Written by Ilke and Lisa
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Compost - let's talk dirty Compost - let's talk dirty


Compost bin
Compost bin by D. Mitchell on flickr!

Do you have to compost in Belgium? By law the answer is no. However, if you want to reduce your waste removal costs and carbon footprint on the planet, or if you want to create free organic matter or free fertilizer for your terraced or in-ground plants, then your answer is definitely YES!


The next question you should answer is “How will I accomplish it?” Most communes collect compostable organic matter between April and November, and then collect Christmas trees in January. Alternatively, you may compost at home regardless of urban, suburban, or rural dwelling or time of year. Whichever route you choose, you can take small steps towards a sustainable solution. The choice to compost at home reduces your carbon footprint one small step further.

The commune

You can choose the commune route. Communes differ in the method they choose for collection of household or garden organic matter. In some communes you need to transport it to a collection site (e.g. a container park), yet others have you collect the waste in green bags (only garden waste) or GFT bins (which stands for Groente-, Fruit-, en Tuinafval, or vegetable, fruit and garden waste. Be aware that there is a list available at your commune on what belongs to these categories and what not). The green bags or GFT bin you purchase yourself and leave at the curbside at the appropriate time. If you live in Brusselsm please check the website of the waste management agency and the Environment Institute for more details.

“Whichever route you choose, you can take small steps toward a sustainable solution”

If you live in the Flanders Region, check or or do a search by commune on Remember that your commune will only collect organic matter for six months of the year so you must consider how you will dispose of your material for the other half of the year. You could benefit by visiting your commune’s composting site to collect organic matter in your own container for home use (less waste), but there is no guarantee how organic/bio the compost will be.

Two major brand names in Belgium sell organic compost in plastic bags of 20 or 50 kg (DCM and Center Park). Buying compost is a better choice than not composting at all, but making your own has quite some advantages. It is also good to know that some communes provide demonstrations at specific dates, usually at their container park (check the calendar of your commune). At such events, trained compost masters explain how to go about and some of them are even willing to come to your home (check above mentioned websites and search for “compostmeesters”).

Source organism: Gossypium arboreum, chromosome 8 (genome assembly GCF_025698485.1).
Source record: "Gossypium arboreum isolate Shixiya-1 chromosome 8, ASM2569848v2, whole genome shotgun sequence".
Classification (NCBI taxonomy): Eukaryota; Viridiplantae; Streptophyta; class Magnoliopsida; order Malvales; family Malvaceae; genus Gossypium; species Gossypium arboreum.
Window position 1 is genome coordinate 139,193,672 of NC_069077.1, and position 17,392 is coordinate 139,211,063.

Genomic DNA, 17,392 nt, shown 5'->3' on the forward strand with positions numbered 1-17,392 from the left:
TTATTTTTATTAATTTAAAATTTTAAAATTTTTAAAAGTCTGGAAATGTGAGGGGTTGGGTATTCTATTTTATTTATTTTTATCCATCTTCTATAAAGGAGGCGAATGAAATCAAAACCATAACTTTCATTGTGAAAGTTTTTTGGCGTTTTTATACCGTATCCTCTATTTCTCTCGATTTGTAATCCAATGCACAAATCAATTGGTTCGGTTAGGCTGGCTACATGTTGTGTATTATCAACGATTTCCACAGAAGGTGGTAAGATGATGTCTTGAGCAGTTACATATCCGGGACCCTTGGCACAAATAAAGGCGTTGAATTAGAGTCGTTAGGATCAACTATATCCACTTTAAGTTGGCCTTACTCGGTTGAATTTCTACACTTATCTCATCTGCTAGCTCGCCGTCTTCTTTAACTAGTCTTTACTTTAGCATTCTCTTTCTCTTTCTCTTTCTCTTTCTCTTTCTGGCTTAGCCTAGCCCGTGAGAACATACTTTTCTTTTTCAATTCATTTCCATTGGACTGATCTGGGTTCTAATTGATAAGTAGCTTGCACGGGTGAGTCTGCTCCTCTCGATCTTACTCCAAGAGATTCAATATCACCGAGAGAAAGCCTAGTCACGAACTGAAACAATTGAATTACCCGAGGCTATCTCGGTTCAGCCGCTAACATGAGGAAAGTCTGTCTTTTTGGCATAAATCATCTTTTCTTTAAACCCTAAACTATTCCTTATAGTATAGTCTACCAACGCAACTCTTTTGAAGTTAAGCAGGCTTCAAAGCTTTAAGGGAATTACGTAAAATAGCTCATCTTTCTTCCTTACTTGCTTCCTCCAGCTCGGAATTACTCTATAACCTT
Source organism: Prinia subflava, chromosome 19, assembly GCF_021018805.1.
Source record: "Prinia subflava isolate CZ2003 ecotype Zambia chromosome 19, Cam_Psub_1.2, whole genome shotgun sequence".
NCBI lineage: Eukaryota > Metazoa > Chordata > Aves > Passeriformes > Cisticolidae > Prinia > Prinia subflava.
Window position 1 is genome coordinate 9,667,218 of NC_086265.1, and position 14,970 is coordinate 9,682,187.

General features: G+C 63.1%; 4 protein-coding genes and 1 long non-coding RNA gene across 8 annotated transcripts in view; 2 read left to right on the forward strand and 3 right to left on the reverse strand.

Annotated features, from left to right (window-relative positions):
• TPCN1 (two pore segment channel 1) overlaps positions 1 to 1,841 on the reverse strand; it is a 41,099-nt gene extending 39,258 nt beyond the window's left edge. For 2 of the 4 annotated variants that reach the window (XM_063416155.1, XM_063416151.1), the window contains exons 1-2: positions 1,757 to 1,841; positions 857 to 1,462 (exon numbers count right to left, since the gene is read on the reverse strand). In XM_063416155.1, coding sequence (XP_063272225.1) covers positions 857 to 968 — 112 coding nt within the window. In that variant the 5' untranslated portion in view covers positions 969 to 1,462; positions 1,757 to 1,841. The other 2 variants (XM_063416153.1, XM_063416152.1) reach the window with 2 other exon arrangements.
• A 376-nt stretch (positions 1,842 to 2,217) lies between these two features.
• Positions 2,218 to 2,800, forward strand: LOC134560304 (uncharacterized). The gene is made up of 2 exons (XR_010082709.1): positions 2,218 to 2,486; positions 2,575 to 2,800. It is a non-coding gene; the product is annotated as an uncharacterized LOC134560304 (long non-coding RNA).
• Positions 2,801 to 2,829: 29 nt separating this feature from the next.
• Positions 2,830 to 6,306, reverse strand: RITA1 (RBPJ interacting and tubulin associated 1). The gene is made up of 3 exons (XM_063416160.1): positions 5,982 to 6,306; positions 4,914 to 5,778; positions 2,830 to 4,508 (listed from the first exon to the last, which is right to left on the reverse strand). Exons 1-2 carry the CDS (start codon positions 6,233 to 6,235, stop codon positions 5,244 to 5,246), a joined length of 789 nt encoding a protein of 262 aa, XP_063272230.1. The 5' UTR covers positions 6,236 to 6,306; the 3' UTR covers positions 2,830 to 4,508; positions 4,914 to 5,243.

Your small steps to composting at home

Choosing to compost at home provides a treasure trove of rewards. Composting at home returns the waste from what you eat or grow at home back to your soil, terrace, or in-house plants without adding to your carbon footprint by transporting it to a different site.

At home, you make black gold when you compost, thus saving you money by eliminating the need to buy organic matter for your plants. Black liquid gold, known as compost tea - collected if you choose to worm compost - again can save you money by reducing your need to purchase man-made fertilizers (organic or synthetically manufactured). Finally, it is an excellent opportunity to teach your children about the cycle for decay of organic matter.

Determining where to set-up your composter

The most desirable location for fast decay will be a sunny spot where the composter will receive water and adequate aeration. That is all it needs: sun, water and air. However, the decay process will occur anywhere (think forests!). There is one exception: a worm bin should be in the shade. Before you buy or make one, check out if your commune sells them and/or gives subsidies for buying a compost bin.

There are different options to set up a composting container. If you have a big garden and quite some grass and leaves, opt for making your own garden heap. On De Groene Klusser's website you might find an original one woven with willow or you can just fix some wooden plates (remember space for the aeration) or even wooden pallets together. Another option is to buy a tumble bin, a plastic cage or a worm bins (e.g. Can o’Worms which you can get at Nature et Decouvertes).

It is best, but not essential, to begin by placing a first layer or nest of sticks/branches to allow for aeration at the bottom of the heap/bin. Make sure you alternate brown matter, like dead organic matter such as leaves from a spring or autumn clean up, with green matter, like fruit or vegetable or grass or green leaves from your garden.

It is important not to add fats or bones to your compost as this will attract animals. Another trick to avoid small rodents in a garden heap or compost heap is to surround it with metal wire (with small holes). Small flies can be avoided by adding a layer of paper on top of your pile. It can help reduce odor by assuring your pile is not too wet and to add some more brown matter. Add water periodically if your heap/bin is not receiving enough water through green matter.

Compost piles can be left to their own life cycle, or aided by stirring periodically, turning once a year, or by the addition of a compost starter. Check the bottom of your pile, tumbler or worm bin regularly to examine the result of your efforts. Have your actions generated black gold for your earth bank?

This article can be found in the April 2009 edition of the Sunbeams Newsletter.

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